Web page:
The five faculty members from the University of Wisconsin selected to be fellows of the American Physical Society were unveiled yesterday, highlighting diversity in scientific excellence and the importance of collaborative opportunities.
According to a UW statement, APS, a national professional society, only selects half of one percent of its members for the honor. Of the five selected, three members were from the physics department, as well as one from the astronomy department and one from the department of electrical engineering, the statement said.
Nominations from outside of the physics department are less common, Professor John Booske, chair of the Department of Electrical and Computer Engineering, said. He added his department sees more honors from their equivalent society — the Institute of Electrical and Electronics Engineers.
From the Department of Electrical and Computer Engineering, professor Robert Blick was selected for the broad nature of his research, Booske said, adding that Blick’s investigations span more basic physical questions regarding the more applied aspects of engineering.
Booske said Blick first tackles issues of physics in relation to questions of engineering — a tactic that qualified him for APS fellowship and sets his research apart from that of many other professional peers.
According to Booske, his department does not frequently see faculty members whose research output ends up being regarded as basic physics. However, he attributes the honor to UW’s collaborative opportunities.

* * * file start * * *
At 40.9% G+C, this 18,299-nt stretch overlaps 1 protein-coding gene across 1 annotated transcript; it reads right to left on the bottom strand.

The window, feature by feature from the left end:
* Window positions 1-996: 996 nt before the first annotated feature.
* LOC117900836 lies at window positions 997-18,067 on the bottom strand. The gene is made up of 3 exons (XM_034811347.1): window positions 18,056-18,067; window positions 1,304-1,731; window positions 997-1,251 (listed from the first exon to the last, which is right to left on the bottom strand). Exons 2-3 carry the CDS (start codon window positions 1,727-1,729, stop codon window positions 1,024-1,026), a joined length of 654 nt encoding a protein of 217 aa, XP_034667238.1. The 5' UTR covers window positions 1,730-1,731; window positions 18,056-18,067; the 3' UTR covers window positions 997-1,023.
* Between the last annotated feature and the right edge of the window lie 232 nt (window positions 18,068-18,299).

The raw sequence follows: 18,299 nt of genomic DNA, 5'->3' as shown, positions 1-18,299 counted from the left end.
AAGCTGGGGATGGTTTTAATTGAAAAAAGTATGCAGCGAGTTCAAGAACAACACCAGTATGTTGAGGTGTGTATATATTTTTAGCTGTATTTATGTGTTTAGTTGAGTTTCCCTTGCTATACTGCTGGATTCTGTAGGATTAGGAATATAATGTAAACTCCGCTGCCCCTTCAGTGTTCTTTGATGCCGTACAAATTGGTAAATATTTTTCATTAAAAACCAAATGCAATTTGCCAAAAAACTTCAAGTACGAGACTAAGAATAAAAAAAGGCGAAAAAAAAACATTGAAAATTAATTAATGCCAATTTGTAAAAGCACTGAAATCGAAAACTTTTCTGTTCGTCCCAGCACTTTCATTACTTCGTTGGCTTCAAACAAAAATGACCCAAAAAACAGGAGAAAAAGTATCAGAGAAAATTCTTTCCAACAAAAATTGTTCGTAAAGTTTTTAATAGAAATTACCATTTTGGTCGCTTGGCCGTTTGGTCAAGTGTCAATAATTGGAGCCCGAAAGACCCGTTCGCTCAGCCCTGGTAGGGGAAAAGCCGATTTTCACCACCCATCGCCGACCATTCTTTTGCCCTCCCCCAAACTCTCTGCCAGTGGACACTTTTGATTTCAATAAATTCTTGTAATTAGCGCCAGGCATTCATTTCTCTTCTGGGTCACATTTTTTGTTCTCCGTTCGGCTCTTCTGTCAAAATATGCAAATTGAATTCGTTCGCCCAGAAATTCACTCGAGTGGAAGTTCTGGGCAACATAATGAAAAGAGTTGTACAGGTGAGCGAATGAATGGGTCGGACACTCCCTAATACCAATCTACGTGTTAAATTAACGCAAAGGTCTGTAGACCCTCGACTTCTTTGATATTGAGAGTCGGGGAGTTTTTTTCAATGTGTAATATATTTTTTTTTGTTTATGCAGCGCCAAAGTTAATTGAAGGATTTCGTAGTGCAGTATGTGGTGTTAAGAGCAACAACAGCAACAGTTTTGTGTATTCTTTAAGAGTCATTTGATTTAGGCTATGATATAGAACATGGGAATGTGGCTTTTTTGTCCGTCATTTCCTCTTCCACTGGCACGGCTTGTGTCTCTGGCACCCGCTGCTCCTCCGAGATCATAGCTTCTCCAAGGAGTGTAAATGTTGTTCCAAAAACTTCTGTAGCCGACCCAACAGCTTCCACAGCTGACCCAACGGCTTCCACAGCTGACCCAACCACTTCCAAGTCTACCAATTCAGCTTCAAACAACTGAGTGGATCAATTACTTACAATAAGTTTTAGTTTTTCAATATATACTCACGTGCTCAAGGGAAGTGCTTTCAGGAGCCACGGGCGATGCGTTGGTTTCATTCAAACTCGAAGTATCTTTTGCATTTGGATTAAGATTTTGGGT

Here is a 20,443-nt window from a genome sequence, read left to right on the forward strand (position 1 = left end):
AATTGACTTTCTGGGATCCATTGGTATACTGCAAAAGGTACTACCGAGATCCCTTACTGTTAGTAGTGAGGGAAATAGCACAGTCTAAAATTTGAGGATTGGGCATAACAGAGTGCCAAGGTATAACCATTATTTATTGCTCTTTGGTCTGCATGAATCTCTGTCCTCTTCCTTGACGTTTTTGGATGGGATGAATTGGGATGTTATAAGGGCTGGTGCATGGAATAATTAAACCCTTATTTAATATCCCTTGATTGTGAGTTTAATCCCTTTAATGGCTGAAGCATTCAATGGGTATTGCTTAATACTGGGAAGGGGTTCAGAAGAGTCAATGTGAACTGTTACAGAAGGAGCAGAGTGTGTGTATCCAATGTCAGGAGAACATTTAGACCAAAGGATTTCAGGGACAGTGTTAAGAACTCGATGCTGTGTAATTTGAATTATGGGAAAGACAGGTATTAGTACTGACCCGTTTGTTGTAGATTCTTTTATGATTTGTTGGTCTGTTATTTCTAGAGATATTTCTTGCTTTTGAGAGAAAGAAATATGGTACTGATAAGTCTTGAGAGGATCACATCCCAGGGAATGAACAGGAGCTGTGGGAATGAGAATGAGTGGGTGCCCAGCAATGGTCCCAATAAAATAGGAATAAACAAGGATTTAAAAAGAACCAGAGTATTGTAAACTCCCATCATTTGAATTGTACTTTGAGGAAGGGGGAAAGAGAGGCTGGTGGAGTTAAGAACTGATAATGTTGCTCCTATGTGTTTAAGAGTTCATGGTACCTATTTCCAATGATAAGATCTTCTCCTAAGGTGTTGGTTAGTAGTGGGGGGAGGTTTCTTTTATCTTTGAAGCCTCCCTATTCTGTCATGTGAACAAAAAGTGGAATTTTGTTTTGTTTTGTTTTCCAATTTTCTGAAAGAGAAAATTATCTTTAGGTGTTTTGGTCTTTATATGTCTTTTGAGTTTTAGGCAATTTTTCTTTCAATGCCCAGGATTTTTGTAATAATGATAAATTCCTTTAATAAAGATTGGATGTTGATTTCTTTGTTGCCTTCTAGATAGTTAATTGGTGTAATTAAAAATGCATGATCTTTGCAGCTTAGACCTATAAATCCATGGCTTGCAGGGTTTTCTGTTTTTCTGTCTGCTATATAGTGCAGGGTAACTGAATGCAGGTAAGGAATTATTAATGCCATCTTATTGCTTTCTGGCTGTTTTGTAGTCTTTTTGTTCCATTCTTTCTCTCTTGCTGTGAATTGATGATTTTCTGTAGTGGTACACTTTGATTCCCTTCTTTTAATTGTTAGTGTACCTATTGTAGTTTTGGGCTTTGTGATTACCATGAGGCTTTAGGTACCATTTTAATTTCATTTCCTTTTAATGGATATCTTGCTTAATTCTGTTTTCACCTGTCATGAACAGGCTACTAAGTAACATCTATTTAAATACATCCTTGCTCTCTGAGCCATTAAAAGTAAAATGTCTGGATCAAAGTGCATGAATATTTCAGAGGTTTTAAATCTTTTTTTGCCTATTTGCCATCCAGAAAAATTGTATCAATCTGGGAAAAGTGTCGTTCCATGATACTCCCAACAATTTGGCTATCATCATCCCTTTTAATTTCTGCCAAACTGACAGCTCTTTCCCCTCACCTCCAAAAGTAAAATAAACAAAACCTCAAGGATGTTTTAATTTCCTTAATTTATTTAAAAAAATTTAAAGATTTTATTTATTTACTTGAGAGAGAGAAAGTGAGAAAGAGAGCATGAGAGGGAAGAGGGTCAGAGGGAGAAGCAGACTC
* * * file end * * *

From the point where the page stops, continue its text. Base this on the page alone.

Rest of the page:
“The UW is uniquely more advanced in its extent of collaborative opportunities,” Booske said. “The more we can nurture those collaboration possibilities, the more the top faculty see this location as being an asset that’s hard to walk away from.”
Booske stressed the importance of ensuring all of the unique benefits of the UW College of Engineering are made fully available in order to attract and retain such a successful circle of faculty.
Similar to Blick’s nomination, astronomy professor Alex Lazarian was honored for his contributions to the theory of magnetized turbulence, the UW statement said.
From the department of physics, professors Sridhara Dasu and Mark Eriksson, as well as Senior Scientist Daniel Den Hartog, were also chosen for their contributions to research, the statement said.
According to Professor Robert Joynt, chair of the physics department, his department, which receives the majority of these nominations, “has done very well compared to other Big 10 schools,” adding that the fellows reflect upon the department’s hiring process.
“We try to hire very good, young faculty,” Joynt said. “Our policy has always been to try to search hard for young people who are very promising and to support them through early stages of their careers.”
Joynt said from this pool of eligible faculty members, the department then decides who they believe to be a good candidate for the honor. According to her, “anybody can be nominated.”
However, Booske added as it is less common for nominations to be outside of the physics department, professional peers in a different field make such nominations. The final selection is then submitted to and done by the national committee, Joynt said.
“We are very proud of them,” Joynt concluded.